Monday, October 25, 2010

Bagpipes, kilts and ..... kickboxing?

Typically in those cheesy action movies from the 1980s that starred such luminaries as Chuck Norris and Jean Claude Van Damme, a competitor traveled to some faraway land somewhere in Asia whose aesthetics and environment were greatly exaggerated by Hollywood. There they engaged in a "deadly" tournament with fighters from around the world in arts such as kung-fu or kickboxing.

Well, there's no JCVD to be found here and there are no elaborate temples. In fact, one of Evolve Academy's students is traveling to the exotic land of Scotland to compete in the 2010 World Kickboxing and Karate Association World Championships, according to an e-newsletter the Gaithersburg gym sent out last week. Hopefully that last link works better for you than it did me. All I can get is Scotland's flag and the association's logo.

It's safe to say that Scotland would not be the first locale most people would think of when they think of a kickboxing and karate tournament. But despite the stereotypes Tinseltown and others would want us to believe, martial arts is not limited to just the Far East. I also watched Braveheart for the millionth time last night and if Scotland is anything like what Mel Gibson portrayed on the big screen, I don't doubt the toughness of the country or its capability to host a martial arts tournament.

Monday, October 18, 2010

The first rule of Fight Club is......

You don't talk about Fight Club (original, I know). But in the case of Frederick Fight Club, talking about it gets you your own story in a local magazine.

The gym was featured in the latest issue of Find It Frederick, an "alternative" publication in Frederick that highlights local events, hot spots, organizations, etc. One of the magazine's writers took a free Brazilian jiu-jitsu class at Frederick Fight Club and chronicled her experience. A copy of the article can be found here.

The writer first portrays hesitation/trepidation about trying the art for herself, which I can definitely identify with. I myself was somewhat hesitant to start practicing mixed martial arts when I took a couple classes, mainly because like the writer, I saw other people who already well-advanced in the art and showed themselves to be at the very least competent and at best experts. There was definitely an intimidation factor.

But as the writer tried the class for herself, with help from the chief instructor, she seemed to find herself enjoying learning the art of BJJ and promotes the practice as a hell of a workout, going as far as to say she couldn't hold a spoon correctly for a while.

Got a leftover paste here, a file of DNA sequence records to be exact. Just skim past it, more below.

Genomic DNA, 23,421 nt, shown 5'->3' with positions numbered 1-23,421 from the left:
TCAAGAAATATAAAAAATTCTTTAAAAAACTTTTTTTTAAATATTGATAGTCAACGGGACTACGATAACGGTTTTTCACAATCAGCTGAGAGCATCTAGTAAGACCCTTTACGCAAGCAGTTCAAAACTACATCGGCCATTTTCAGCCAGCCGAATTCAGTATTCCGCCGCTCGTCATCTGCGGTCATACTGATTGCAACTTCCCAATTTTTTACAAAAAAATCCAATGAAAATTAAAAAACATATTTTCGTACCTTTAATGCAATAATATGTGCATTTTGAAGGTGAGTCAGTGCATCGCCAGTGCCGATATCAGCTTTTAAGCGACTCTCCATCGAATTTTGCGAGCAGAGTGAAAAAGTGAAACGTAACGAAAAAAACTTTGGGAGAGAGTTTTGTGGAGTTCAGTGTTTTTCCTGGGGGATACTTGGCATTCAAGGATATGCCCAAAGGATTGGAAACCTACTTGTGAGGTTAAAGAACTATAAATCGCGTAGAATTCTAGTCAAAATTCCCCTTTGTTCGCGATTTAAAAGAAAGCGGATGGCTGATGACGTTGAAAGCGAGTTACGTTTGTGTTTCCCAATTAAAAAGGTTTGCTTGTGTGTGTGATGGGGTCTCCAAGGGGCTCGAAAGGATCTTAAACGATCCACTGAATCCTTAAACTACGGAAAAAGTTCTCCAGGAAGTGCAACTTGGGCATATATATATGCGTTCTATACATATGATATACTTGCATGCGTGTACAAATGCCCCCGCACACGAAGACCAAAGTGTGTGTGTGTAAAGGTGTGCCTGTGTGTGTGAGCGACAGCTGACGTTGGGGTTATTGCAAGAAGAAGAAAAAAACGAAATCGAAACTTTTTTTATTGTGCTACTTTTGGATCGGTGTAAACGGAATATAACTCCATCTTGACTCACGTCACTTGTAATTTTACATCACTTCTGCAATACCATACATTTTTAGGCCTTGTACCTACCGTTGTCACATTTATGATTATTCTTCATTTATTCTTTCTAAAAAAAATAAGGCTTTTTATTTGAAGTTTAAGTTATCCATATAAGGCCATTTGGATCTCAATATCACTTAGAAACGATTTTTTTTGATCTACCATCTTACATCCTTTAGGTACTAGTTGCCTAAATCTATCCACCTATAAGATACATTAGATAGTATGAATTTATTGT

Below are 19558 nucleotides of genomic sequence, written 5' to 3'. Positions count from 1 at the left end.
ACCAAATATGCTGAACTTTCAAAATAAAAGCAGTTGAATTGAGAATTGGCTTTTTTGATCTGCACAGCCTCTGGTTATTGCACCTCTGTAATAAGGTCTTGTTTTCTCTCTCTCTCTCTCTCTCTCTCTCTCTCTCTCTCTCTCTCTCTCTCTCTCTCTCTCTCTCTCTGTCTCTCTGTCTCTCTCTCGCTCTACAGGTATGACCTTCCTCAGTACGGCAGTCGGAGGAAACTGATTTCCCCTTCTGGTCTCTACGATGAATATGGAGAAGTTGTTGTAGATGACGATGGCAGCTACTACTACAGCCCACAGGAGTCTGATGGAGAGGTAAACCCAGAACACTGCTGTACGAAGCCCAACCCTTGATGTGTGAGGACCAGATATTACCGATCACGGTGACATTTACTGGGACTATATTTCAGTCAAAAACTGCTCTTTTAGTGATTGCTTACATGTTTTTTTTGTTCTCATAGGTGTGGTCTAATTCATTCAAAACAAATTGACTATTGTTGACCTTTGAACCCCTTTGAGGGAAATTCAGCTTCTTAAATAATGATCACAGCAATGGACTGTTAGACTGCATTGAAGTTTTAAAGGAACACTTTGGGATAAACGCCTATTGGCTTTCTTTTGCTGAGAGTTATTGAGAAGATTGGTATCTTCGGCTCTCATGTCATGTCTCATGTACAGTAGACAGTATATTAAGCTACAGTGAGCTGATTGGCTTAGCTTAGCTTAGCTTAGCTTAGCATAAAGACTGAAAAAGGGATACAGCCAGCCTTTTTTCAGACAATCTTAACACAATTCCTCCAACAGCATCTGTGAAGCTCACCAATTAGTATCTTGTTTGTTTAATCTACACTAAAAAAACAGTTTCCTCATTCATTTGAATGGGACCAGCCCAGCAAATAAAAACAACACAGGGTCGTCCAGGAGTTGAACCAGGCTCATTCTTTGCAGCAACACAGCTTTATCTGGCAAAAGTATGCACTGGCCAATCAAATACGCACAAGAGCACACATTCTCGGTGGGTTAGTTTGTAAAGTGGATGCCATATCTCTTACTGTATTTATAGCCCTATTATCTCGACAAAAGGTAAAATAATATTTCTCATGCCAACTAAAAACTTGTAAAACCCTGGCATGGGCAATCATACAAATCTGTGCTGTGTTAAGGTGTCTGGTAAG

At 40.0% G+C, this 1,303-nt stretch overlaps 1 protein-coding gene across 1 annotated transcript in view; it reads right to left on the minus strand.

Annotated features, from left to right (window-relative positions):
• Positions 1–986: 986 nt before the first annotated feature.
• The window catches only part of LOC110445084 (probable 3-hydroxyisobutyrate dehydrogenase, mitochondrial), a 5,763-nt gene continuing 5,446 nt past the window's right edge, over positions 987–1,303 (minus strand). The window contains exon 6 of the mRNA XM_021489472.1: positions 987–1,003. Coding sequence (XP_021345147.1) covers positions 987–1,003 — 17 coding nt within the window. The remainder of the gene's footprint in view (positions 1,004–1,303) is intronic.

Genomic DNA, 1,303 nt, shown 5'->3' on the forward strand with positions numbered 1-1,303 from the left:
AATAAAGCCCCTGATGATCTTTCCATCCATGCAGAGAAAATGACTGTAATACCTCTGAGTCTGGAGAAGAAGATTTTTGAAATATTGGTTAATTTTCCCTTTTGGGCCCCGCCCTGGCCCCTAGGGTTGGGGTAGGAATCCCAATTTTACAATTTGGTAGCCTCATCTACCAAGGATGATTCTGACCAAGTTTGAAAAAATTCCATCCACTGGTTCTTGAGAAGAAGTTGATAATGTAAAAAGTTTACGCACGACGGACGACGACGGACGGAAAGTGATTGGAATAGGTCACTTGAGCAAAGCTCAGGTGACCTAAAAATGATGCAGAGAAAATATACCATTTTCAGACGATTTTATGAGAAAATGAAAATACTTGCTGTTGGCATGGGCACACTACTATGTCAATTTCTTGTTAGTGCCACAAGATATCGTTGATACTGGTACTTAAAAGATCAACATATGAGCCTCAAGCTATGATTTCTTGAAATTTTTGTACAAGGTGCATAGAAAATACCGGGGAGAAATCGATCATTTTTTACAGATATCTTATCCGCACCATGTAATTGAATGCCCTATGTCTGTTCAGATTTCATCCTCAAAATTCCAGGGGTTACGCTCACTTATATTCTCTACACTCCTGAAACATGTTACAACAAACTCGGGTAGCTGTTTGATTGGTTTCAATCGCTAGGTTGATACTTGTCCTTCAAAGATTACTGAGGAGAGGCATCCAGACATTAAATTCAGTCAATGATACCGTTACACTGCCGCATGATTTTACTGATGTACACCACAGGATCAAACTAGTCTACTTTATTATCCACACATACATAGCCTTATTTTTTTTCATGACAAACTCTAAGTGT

She also mentions that she was taught that practicing something like BJJ is more mental and physical and I think that's the most important point of all. I have heard the expression "90 percent of life is just showing up" and I think that can applied to something like learning BJJ or MMA. As long as you show up and you are the type of person who welcomes and absorbs teaching well and you approach it with an open mind, learning something new and perhaps intimidating can actually become quite rewarding.

Sunday, October 10, 2010

The stars come out

I previously wrote that the third Shogun Fights event is taking place next month in Baltimore. While the card for the event looks promising already, The organization recently announced some special guests for the event, who include some of the more recognizable names in MMA.

Former UFC Welterweight Champion Matt Serra is expected to be in attendance, as are WEC competitors Donald "Cowboy" Cerrone and Mike Brown. Serra recently came off a tough loss to Chris Lytle at UFC 119 while Cerrone avenged his previous loss to Jamie Varner by defeating him at "WEC: Aldo vs. Gamburyan" last month.

Shogun Fights is also expected to host Major League Baseball Hall of Famer Rickey Henderson, who is known as the "king" of stolen bases since he holds the career record in that category.

The last Shogun Fights had its fair share of celebrities in attendance as well, including members of the Baltimore Ravens and Kris "Savage" McCray, who was a finalist during the last season of "The Ultimate Fighter".

Perhaps I'll talk to Rickey while I'm covering the event and ask him if he thinks Binky Jones could steal nearly as many bases as he did. I would most like to talk to Matt Serra, as I have watched several of his fights since I started following MMA and have become a big fan of the guy. He just seems like a regular, everyday guy who does this because he loves it and really seems like one of the more personable guys in MMA.